As you remember these fallen officers, take comfort in recalling that they dedicated their lives to the same principles of honor, duty and courage that brought you to the badge. Such a life is truly rich. Take strength in knowing that when an officer falls, our resolve to serve those in need is not diminished. Our dedication to protecting those in danger is not weakened. Our commitment to remembering those with whom we shared the badge does not fade.
Godspeed, brothers and sisters. You fought the good fight. Now rest in peace…
Henderson police officers placed black bands across their badges in a sign of mourning and respect for K-9 Officer Scott Rice, who died Thursday afternoon -- roughly a month after being diagnoses with leukemia. "We are very sad," said Chief Ed Brady. "He was part of our (HPD) family. I know everybody is de- pressed and down about it. It's hard." "It seems unreal," said Lt. Col. Charlie Young. Everybody's down and unbelieving that Scotty was here four weeks ago and actually working, and he's gone today." "We knew Scott had his work cut out for him with this diagnosis but he was very positive about it," Brady said. "It's pretty shocking." The 40-year-old Rice had been with the Henderson Police Department since 1990. In May of 2001, Rice stepped into the role as K-9 officer, a position that appeared to be perfect for him. "He bought into being the K-9 handler," Brady said. "He was just cut out for it. He was excel- ling." Roughly 8 weeks after Rice started training with HPD's dog "Argo", the K-9 team won several awards at the United States Police Canine Association Region 5 Field Trials in Vanderburgh County. In 2002, Rice and Argo won fifth place overall in regional trials in Heath, ohio. And in 2003, the duo won second place overall in a regional competition in Cookeville, Tennessee. "Scott really waqnted to be the K-9 officer," said Henderson Police Sgt. Dwight Duncan, a former K-9 officer. "He loved everything about it." But being the K-9 officer was just one of the things that he loved. "I think what should be noted about him was that he was a family man," Young said. "He was always speaking of his wife (Penny) and his two girls (Megan and Mallory). Penny was his life." With Rice's roughly 14-year history at the police department, many officers barely remember a time when he wasn't around. Sgt. John Nevels is one of those officers. "We came on the department about the same time. I worked patrol with him before being promoted to detective," he said. "Every time I dealt with him, he was an outstand- ing officer, someone you could depend on. I consider him a friend. And I am going to miss him." Detective Tony Purcell said he and Rice became friends when Rice was assigned to help train Purcell when he first joined the Henderson Police Department. "He was a good guy and a good good friend," Purcell said. "One of the best things you can say about Scott is that he was always there for his friends". Lt. David Piller said officers are taking Rice's death pretty hard. "Everybody knew he was dealing with a serious ill- ness. And everybody was convinced he'd make it through this like he's done everything else," Piller said. "For it too be this sudden, it's a complete shock. There are a lot of motions. "Scott was good friend and a good officer. He's going to be missed. And the department won't be the same without him."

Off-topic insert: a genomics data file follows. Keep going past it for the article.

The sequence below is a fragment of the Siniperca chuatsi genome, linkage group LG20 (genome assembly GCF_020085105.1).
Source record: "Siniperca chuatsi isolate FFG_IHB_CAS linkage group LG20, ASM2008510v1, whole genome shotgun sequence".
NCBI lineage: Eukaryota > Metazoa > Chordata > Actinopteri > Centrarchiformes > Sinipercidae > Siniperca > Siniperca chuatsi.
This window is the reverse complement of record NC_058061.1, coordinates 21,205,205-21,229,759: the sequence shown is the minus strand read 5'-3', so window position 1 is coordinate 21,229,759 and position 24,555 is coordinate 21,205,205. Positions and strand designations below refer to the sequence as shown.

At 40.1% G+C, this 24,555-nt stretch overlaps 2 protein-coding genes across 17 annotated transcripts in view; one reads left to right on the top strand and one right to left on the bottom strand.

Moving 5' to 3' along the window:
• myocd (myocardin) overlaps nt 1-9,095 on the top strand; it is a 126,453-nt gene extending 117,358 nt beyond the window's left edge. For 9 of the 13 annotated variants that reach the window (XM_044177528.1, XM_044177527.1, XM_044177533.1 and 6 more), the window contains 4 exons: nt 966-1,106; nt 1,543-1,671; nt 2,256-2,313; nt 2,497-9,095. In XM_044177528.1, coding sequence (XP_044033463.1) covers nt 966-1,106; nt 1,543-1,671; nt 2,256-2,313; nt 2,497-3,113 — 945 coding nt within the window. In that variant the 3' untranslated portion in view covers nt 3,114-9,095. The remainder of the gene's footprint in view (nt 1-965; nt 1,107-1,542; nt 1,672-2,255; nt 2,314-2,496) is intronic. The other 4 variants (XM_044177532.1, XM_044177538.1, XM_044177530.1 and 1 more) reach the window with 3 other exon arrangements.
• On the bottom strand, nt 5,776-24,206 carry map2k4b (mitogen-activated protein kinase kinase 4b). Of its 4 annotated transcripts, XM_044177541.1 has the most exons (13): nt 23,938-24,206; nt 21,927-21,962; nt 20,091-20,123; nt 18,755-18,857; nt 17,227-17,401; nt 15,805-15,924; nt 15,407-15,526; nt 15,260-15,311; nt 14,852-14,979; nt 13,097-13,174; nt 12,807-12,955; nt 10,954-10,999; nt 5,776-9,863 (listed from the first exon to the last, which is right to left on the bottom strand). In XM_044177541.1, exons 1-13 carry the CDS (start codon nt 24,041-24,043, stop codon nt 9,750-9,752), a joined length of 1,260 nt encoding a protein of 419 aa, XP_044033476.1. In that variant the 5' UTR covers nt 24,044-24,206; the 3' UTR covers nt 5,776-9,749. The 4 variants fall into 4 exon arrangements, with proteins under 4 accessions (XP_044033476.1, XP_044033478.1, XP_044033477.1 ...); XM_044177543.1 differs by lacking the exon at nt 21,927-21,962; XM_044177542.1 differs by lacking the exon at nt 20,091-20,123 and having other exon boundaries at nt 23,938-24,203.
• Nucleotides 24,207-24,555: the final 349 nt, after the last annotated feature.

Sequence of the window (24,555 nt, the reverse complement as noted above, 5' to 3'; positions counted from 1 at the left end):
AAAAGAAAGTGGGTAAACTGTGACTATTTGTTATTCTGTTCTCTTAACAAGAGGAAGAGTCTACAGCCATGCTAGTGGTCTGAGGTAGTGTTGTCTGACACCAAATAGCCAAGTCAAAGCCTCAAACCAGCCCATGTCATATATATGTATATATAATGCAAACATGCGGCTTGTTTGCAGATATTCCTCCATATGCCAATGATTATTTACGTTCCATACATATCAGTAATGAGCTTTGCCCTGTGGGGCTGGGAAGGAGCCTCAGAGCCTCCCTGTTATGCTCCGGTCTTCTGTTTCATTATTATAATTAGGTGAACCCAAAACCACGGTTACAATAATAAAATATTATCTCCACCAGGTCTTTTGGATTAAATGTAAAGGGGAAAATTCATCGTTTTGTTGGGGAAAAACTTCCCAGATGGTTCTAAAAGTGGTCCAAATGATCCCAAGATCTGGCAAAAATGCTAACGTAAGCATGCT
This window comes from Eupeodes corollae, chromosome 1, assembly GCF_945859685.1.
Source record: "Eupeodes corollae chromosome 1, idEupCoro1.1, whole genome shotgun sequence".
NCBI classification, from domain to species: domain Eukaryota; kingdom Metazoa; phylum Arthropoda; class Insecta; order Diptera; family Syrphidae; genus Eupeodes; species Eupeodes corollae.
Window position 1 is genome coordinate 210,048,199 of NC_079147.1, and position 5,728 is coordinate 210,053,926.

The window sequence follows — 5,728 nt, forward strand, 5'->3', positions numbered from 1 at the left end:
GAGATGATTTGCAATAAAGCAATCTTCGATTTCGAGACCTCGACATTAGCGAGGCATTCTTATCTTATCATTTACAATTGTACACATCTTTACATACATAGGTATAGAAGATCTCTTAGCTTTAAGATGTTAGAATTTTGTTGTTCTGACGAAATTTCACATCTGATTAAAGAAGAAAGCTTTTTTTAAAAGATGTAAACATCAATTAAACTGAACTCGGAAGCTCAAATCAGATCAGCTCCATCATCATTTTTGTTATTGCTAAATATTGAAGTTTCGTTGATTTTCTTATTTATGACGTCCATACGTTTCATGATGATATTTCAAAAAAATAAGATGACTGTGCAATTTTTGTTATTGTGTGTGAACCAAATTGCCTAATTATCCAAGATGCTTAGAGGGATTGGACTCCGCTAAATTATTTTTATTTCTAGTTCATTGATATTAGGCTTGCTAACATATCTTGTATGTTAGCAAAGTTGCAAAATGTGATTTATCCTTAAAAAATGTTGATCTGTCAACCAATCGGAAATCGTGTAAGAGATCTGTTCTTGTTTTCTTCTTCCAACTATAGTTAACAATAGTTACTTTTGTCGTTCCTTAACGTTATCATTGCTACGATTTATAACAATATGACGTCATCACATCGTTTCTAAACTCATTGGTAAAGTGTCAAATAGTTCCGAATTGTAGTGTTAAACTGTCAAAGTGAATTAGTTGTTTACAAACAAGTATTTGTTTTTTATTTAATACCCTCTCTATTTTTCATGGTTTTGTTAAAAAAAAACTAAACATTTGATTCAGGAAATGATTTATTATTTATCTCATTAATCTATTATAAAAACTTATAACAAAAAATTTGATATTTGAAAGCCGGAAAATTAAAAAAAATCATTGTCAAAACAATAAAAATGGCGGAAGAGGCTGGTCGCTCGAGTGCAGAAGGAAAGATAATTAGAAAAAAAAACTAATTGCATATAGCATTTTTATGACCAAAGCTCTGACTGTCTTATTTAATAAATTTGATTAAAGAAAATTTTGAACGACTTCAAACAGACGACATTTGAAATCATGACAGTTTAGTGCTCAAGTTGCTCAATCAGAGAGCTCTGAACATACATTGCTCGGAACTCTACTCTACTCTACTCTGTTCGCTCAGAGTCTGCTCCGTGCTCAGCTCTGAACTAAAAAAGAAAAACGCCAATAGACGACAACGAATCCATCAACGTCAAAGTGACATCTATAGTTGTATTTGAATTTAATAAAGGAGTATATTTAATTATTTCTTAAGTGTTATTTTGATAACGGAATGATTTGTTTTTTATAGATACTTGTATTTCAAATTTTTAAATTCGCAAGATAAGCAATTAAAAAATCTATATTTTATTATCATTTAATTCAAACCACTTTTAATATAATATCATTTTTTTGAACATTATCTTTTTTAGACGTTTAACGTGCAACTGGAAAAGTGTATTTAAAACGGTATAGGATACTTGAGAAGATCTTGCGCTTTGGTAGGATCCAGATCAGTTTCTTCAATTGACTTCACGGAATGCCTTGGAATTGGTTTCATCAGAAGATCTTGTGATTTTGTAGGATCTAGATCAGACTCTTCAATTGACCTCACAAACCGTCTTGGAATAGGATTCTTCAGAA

By; Beth Smith, Gleaner staff.
SCOTT RICE 40, Henderson, died at 1:29 p.m. Thurs-day, March 11, 2004, at Deaconess Hospital in Evansville, Indiana. He was a police officer with the Henderson Police Department for 14 years, the last four which he served with the K-9 Unit. He was avid hunter and fisherman and enjoyed karate and ultralight flying. He was also a U.S. Air Force Veteran. Survivors include his wife of 18 years, Penny Rice, two daughters, Megan Rice and Mallory Rice, both at home; his father, Kenneth "Hot Shot" Rice of Henderson; his mother and stepfather, Shirley Beth and William H. Shelby of Henderson; one sister, Susan Rice of Henderson; one brother, Keith Rice of Hender-son; one nephew, Tristin Coleman of Henderson; two nieces; and his canine partner, Argo. Services will be at 11:00 a.m. Monday at Rudy-Row- land Funeral Home. The Rev. Dwight Cox will offici-ate. Burial will be in Roselawn Memorial Gardens, with full military rites performed by the American Legion Worsham Post No. 40. Friends may call from 2 to 8 p.m. Sunday and until service time Monday at the funeral home. Expressions of sympathy may take the form of con- tributions to the American Cancer Society.
Scott Rice "Gone, but Not Forgotten!"
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